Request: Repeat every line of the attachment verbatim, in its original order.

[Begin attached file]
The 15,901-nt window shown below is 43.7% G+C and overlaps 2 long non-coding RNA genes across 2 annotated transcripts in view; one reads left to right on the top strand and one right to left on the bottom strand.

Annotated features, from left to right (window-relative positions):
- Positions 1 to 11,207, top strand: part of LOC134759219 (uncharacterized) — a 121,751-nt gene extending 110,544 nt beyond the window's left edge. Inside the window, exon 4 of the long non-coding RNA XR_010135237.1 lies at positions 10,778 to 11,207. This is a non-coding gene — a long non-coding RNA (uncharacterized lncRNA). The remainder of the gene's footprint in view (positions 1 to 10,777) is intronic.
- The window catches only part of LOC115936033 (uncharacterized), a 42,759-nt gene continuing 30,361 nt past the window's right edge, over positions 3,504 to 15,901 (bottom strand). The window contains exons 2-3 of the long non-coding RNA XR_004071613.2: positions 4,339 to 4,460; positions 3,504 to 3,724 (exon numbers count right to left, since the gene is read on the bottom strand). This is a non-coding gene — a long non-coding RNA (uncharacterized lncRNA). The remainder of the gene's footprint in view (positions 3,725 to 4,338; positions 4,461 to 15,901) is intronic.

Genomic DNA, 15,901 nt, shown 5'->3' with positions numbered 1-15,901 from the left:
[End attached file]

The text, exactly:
The 15,901-nt window shown below is 43.7% G+C and overlaps 2 long non-coding RNA genes across 2 annotated transcripts in view; one reads left to right on the top strand and one right to left on the bottom strand.

Annotated features, from left to right (window-relative positions):
- Positions 1 to 11,207, top strand: part of LOC134759219 (uncharacterized) — a 121,751-nt gene extending 110,544 nt beyond the window's left edge. Inside the window, exon 4 of the long non-coding RNA XR_010135237.1 lies at positions 10,778 to 11,207. This is a non-coding gene — a long non-coding RNA (uncharacterized lncRNA). The remainder of the gene's footprint in view (positions 1 to 10,777) is intronic.
- The window catches only part of LOC115936033 (uncharacterized), a 42,759-nt gene continuing 30,361 nt past the window's right edge, over positions 3,504 to 15,901 (bottom strand). The window contains exons 2-3 of the long non-coding RNA XR_004071613.2: positions 4,339 to 4,460; positions 3,504 to 3,724 (exon numbers count right to left, since the gene is read on the bottom strand). This is a non-coding gene — a long non-coding RNA (uncharacterized lncRNA). The remainder of the gene's footprint in view (positions 3,725 to 4,338; positions 4,461 to 15,901) is intronic.

Genomic DNA, 15,901 nt, shown 5'->3' with positions numbered 1-15,901 from the left: